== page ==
Proposition 19 campaign gets $1 million donation from George Soros
The donation makes Soros, who is the chairman of a hedge fund and who founded the Open Society Foundations, the largest donor to the campaign after Richard Lee, an Oakland medical marijuana entrepreneur, who has spent at least $1.5 million on the measure.
It provides a huge lift to the Yes on 19 campaign, which had raised about $2.4 million by mid-October, as it launched cable television advertising Tuesday in the Los Angeles area.
Ethan Nadelmann, the executive director of the Drug Policy Alliance, one of the nation’s main advocates for reforming drug laws, confirmed the planned contribution on Tuesday.
"There’s no way to know what this means in terms of George Soros’ future commitments," he said, "but I for one hope that he will end up making the same commitment to broader marijuana law reform as he has since the mid-1990s to medical marijuana."
Soros has donated about $3 million to help pass three California initiatives, including the state’s 1996 measure to allow the use of marijuana for medical reasons.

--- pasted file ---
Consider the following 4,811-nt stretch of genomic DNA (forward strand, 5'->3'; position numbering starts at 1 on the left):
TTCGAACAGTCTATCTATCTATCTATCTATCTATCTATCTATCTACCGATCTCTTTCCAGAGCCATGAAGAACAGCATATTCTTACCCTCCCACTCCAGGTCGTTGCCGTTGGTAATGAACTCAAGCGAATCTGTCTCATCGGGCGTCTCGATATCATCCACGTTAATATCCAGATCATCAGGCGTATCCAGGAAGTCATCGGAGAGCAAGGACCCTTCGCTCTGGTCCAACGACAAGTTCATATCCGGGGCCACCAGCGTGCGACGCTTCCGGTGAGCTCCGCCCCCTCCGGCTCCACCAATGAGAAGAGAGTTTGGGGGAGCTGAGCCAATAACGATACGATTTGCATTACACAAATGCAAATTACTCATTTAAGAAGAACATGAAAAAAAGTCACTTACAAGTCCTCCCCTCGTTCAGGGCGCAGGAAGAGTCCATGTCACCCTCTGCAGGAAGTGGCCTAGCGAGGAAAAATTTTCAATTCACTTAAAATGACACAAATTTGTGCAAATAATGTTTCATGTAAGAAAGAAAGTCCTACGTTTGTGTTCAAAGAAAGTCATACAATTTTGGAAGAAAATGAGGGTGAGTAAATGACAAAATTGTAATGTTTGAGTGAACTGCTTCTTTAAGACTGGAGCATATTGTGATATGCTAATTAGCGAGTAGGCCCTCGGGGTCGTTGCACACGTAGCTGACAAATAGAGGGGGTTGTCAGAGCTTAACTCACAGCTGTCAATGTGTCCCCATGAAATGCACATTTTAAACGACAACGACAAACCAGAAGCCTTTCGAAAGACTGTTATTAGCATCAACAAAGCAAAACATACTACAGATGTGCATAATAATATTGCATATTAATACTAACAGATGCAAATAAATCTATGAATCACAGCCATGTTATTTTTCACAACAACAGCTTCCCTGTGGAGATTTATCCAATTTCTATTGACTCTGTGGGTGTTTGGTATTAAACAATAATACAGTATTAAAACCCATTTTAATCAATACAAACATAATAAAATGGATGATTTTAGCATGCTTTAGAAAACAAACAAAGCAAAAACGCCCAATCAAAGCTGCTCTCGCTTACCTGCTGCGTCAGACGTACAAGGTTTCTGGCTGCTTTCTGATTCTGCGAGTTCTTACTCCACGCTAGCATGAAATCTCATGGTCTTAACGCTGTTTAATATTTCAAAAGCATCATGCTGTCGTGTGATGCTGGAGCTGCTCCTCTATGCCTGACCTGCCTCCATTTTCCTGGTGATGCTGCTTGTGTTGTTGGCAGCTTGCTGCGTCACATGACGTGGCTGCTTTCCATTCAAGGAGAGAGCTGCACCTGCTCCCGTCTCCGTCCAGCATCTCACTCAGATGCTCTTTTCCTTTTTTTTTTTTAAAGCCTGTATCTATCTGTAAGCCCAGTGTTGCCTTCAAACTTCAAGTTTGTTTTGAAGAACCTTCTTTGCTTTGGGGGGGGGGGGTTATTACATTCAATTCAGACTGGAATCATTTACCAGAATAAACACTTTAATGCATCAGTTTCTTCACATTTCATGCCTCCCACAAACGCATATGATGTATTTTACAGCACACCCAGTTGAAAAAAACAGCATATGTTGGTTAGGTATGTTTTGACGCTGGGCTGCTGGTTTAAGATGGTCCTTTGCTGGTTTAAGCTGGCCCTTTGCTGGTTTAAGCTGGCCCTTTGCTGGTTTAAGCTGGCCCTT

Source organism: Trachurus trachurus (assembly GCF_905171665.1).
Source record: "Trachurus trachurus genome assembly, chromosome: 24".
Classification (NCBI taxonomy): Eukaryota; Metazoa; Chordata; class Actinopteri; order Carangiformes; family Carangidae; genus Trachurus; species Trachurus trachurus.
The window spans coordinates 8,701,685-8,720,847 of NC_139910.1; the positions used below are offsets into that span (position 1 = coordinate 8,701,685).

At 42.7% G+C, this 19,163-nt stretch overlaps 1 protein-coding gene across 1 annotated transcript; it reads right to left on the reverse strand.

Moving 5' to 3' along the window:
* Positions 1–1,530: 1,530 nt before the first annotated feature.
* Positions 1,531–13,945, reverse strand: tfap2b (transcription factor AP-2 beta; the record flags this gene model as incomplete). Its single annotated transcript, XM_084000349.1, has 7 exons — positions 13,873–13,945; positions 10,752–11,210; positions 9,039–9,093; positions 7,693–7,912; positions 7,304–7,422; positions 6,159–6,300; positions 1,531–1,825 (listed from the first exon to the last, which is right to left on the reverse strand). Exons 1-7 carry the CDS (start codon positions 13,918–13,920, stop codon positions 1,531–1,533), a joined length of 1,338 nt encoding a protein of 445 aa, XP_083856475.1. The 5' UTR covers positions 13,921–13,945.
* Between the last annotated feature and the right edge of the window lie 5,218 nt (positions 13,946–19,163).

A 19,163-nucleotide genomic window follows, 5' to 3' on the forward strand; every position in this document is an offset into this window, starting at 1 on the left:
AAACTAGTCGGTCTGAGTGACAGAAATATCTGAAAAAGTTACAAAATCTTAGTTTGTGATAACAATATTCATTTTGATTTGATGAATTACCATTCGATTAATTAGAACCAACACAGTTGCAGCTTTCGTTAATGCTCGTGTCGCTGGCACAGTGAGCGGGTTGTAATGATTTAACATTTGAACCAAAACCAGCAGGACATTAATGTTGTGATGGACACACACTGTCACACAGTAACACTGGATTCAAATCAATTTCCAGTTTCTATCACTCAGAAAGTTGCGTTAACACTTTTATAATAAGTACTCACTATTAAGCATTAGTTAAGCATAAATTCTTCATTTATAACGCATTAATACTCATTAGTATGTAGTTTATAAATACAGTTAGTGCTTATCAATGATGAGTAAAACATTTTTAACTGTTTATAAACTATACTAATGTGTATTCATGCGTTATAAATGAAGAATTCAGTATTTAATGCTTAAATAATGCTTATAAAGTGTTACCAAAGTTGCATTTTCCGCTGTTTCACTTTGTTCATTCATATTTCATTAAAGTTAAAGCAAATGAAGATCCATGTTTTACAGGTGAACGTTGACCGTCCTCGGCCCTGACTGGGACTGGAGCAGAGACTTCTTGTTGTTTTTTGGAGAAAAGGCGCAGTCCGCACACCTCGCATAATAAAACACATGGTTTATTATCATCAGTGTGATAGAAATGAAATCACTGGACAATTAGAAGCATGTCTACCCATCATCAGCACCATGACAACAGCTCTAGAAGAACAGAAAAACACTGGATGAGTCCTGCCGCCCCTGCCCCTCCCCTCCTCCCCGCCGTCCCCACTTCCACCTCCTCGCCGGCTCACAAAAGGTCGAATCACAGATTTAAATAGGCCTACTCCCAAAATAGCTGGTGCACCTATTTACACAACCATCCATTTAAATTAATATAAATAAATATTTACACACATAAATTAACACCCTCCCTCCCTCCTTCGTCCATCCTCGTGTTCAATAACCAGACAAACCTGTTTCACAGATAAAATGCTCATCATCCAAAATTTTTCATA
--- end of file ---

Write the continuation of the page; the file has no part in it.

Proposition 19, which would allow adults 21 and older to grow and possess marijuana, was Lee’s brainchild, and he has been the principal donor and spokesman for the cause. The wealthy donors who had bankrolled past efforts to change California’s drug laws were not involved in the campaign at the beginning and had largely stayed on the sidelines until the last few weeks.
Peter B. Lewis, a retired insurance company executive, recently donated $209,005, and George Zimmer, the founder and CEO of Men’s Wearhouse, donated $50,000. Zimmer had earlier donated $20,500. Both businessmen have supported past initiatives to soften the state’s drug laws, including the medical marijuana initiative.
Soros announced his support for the initiative, which would also allow cities and counties to authorize commercial cultivation and sales, in an opinion piece that was published online Monday evening by the Wall Street Journal. He called for marijuana to be regulated and taxed.
"Proposition 19 already is a winner no matter what happens on Election Day," he wrote. "The mere fact of its being on the ballot has elevated and legitimized public discourse about marijuana and marijuana policy in ways I could not have imagined a year ago."
-- John Hoeffel
Photo: Joshua Roberts / Bloomberg